 It is also used as an indicator for the quantitative determination of hydrogen ion
concentration in solutions.
 Crystal Violet is used to dye wool and silk directly, but cotton with the help of a
mordant (fixing agent).
 It is also used as a microbiological staining agent, antiseptic and antifungal agent.
Triphenylmethane dye – crystal violet
Phthalein dye – phenolphthalein
Phenolphthalein is synthesized by
electrophilic aromatic substitution
of phthalic anhydride and 2
equivalents of phenol in the
presence of concentrated
methanesulfonic acid at 900C to
yield the product, phenolphthalein
1. Used as a laboratory reagent and pH indicator in acid–base titrations, it turns colorless in acidic
solutions and pink in basic solutions.
2. It exerts laxative effects by stimulating the intestinal mucosa and constricting smooth muscles.
However, it is no longer used as a laxative due to the suspected carcinogenicity of this compound.
3. It belongs to class of dyes known as phthalein dyes.
4. Phenolphthalein is slightly soluble in water and usually is dissolved in alcohols for use in
experiments.
Phenolphthalein adopts four different states in aqueous solution: Under very strongly acidic conditions, it
exists in protonated form (HIn+), providing an orange coloration. Between strongly acidic and slightly
basic conditions, the lactone form (HIn) is colorless. The doubly deprotonated (In2-) phenolate form (the
anion form of phenol) gives the familiar pink color. In strongly basic solutions, phenolphthalein is
converted to its In(OH)3− form, and its pink color undergoes a rather slow fading reaction and becomes
completely colorless above 13.0 pH
Xanthane – Fluorescein
Fluorescein is a xanthen derivative. The preparation and properties of it are closely related to
phthalein dyes. It is prepared by heating phthalic anhydride with two moles of resorcinol with
anhydrous oxalic acid at higher temperature 383-3930C
It is red powder insoluble
in water. Since it is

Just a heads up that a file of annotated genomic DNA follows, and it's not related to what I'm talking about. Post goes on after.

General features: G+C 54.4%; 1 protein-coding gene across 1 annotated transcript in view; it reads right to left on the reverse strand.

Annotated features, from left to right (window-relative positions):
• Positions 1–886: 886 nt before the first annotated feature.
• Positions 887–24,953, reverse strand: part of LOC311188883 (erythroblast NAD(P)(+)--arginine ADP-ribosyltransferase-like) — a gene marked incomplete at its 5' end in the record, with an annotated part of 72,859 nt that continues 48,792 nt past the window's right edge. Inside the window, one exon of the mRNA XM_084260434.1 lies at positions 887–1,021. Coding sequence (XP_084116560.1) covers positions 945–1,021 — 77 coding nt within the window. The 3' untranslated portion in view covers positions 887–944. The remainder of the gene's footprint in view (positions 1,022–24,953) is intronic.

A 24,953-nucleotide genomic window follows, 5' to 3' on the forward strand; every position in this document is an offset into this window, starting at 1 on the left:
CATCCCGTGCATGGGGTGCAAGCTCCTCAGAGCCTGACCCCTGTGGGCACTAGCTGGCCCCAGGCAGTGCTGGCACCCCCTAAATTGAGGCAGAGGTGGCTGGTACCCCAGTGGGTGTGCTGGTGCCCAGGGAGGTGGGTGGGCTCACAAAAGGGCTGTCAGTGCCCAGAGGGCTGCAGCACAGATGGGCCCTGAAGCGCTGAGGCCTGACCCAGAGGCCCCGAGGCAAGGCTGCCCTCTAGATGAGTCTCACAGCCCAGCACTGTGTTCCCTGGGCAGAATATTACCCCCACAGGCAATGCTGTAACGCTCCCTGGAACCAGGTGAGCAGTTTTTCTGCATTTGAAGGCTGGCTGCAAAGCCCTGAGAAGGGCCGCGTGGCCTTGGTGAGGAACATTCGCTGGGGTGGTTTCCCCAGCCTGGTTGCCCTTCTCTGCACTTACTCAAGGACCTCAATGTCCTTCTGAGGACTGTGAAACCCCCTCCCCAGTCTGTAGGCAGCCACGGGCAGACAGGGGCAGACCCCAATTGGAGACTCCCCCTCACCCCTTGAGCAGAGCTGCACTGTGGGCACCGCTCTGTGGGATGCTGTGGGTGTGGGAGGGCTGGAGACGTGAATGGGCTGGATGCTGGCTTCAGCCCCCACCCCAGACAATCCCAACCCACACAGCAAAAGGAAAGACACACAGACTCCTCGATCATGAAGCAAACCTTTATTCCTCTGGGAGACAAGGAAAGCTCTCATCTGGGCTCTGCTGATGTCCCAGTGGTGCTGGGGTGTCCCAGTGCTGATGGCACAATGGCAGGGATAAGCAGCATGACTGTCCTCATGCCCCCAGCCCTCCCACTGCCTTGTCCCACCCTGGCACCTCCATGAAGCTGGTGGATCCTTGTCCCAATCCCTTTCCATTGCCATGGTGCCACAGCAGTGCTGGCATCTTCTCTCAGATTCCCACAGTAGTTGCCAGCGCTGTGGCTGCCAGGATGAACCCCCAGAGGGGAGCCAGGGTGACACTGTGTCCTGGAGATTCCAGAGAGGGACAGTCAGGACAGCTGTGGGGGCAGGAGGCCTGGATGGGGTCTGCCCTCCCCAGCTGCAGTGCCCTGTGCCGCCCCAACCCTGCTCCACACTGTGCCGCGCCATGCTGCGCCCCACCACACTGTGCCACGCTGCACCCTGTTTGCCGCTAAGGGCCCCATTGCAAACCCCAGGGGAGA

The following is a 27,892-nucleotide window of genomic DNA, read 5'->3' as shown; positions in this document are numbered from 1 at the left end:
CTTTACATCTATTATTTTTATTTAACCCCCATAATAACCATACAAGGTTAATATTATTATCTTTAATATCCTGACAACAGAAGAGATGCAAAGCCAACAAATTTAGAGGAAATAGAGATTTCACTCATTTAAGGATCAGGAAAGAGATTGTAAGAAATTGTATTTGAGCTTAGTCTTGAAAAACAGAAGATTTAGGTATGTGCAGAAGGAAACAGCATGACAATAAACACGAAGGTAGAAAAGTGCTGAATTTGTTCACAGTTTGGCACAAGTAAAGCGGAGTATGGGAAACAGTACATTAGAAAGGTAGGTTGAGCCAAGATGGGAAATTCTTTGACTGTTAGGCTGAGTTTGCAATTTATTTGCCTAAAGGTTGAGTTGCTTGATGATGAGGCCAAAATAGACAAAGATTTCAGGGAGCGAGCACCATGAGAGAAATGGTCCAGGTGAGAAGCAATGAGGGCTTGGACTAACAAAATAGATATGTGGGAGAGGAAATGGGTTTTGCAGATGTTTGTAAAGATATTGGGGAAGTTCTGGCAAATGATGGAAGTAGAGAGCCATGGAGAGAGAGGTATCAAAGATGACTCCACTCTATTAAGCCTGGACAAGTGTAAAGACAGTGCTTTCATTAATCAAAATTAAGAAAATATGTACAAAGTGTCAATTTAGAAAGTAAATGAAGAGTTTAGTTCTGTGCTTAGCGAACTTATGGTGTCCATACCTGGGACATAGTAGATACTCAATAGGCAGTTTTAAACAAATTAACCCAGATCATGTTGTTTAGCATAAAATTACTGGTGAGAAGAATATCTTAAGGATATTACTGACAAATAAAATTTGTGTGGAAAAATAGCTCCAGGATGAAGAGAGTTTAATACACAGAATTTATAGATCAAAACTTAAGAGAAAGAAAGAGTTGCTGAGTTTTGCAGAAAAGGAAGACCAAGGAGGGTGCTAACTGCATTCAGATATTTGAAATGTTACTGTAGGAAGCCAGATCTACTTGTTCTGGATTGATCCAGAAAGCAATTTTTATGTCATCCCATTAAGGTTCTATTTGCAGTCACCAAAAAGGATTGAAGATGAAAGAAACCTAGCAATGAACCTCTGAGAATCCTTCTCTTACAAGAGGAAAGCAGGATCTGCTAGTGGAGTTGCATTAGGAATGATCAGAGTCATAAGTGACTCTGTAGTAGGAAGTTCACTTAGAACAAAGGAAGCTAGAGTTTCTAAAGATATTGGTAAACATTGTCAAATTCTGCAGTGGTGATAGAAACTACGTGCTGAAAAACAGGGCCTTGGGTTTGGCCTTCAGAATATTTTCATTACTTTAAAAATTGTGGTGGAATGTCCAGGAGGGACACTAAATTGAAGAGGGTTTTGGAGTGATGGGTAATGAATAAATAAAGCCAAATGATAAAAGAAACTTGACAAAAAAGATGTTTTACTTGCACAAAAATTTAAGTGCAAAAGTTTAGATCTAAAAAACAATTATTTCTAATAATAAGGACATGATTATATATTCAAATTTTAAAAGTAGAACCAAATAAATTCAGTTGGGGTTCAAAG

coloured, therefore non-
quinonoid uncharged
structure (I) is not
satisfactory.
To obtain the red colour, two quinonoid structures are possible with different conjugation pattern,
one having the p-quinonoid structure (II) while the other the o-quinonoid structure (III).
When fluorescein dissolve in alkalies to give a reddish-brown solution which on dilution,
gives a strong yellowish green fluorescence due to formation new ion (IV)
Xanthane – Fluorescein
 The sodium salt of fluorescein is known as Uranine.
 The colour are however fugitive.
 Fluorescein gives an yellow-green fluorescence in dilute alkaline solutions and is
used as a dye for wool and silk.
 It is also used as a tracer for detecting water leakages in pipelines, as a staining
agent in microscopy, as a purgative and antiseptic
Anthraquinone - alizarin
The compound alizarin comes from the root of the madder plant (extraction).
It is used as a dye to color fabrics.
It was used by the British Army to make their ''red coats'' red during the American Revolution.
Alizarin can also be used as a pH indicator.
Alizarin is obtained when
catechol is condensed with
the phthalic anhydride in the
presence of the anhydrous
Aluminium chloride or conc.
sulphuric acid at 140-1500C
It can also prepared from anthraquinone via sequence of reaction such as sulfonation,
neutralisation, desulfonation and finally protonation
Uses:
1. pH indicator - 0-6.4 yellow and 6.4-12.0 red.
2. Biochemical assay (stain).
3. Can be used to identify calcium in tissue sections.
4. Calcium sites covered & surrounded by heavy orange-red precipitate.
5. Alizarin is a classic mordant dye.
6. It provides different colours depending on the metal ion used. For example, with Al3+,
alizarin gives a rose red color; with Ba2+, a blue color; with Fe3+, a violet color and
with Cr3+, a brownish red color.
7. Alizarin was used widely for dyeing wool, cotton etc.
Anthraquinone - alizarin
Indigo dyes – indigo
India is the birthplace of indigo, its official name being indigotin. It is the oldest vat dye
known. It occurs as indican which is the glucoside of indoxyl in Indian plant, Indigofera
tinotoria and the European plant, isatis tinctoria.
The indican on hydrolysis with either HCl or enzymes gives indoxyl which upon aerial
oxidation gives indigotin.
Indigo dyes – indigo
Laboratory synthesis involves
an aldol condensation of o-
nitrobenzaldehyde with
acetone, followed by
cyclization and oxidative
dimerization to indigo.
Aniline gets condensed with chloroacetic acid at high temperature forming N-phenylglycine
which is fused with NaOH and NaNH2 at 573K gives indoxyl. It gets oxidized by air to
indigotin. In another synthesis, anthranilic acid gets condensed with chloroacetic acid at high
temperature forming N-phenylglycine-o-carboxylic acid. This when fused with KOH-NaNH2
produces indoxylic acid which subsequently undergoes decarboxylation to form Indoxyl
Indigo dyes – indigo
Application of Indigotin Dye:
1. The primary use for indigo is as a dye for cotton yarn, which is mainly for the
production of denim cloth for blue jeans.
2. On average, a pair of blue jean pants requires 3–12 g of indigo.
3. Small amounts are used for dyeing wool and silk.
4. Indigo carmine, or indigo, is an indigo derivative which is also used as a colorant.
Pigments
 Pigments are various organic and inorganic insoluble substances, which are widely
used as surface coatings.
 They are also employed in the ink, plastic, rubber, ceramic, paper and linoleum
industries to impart colour.
 The pigment industry is usually regarded as associated with paints, but in fact it is a
separate industry.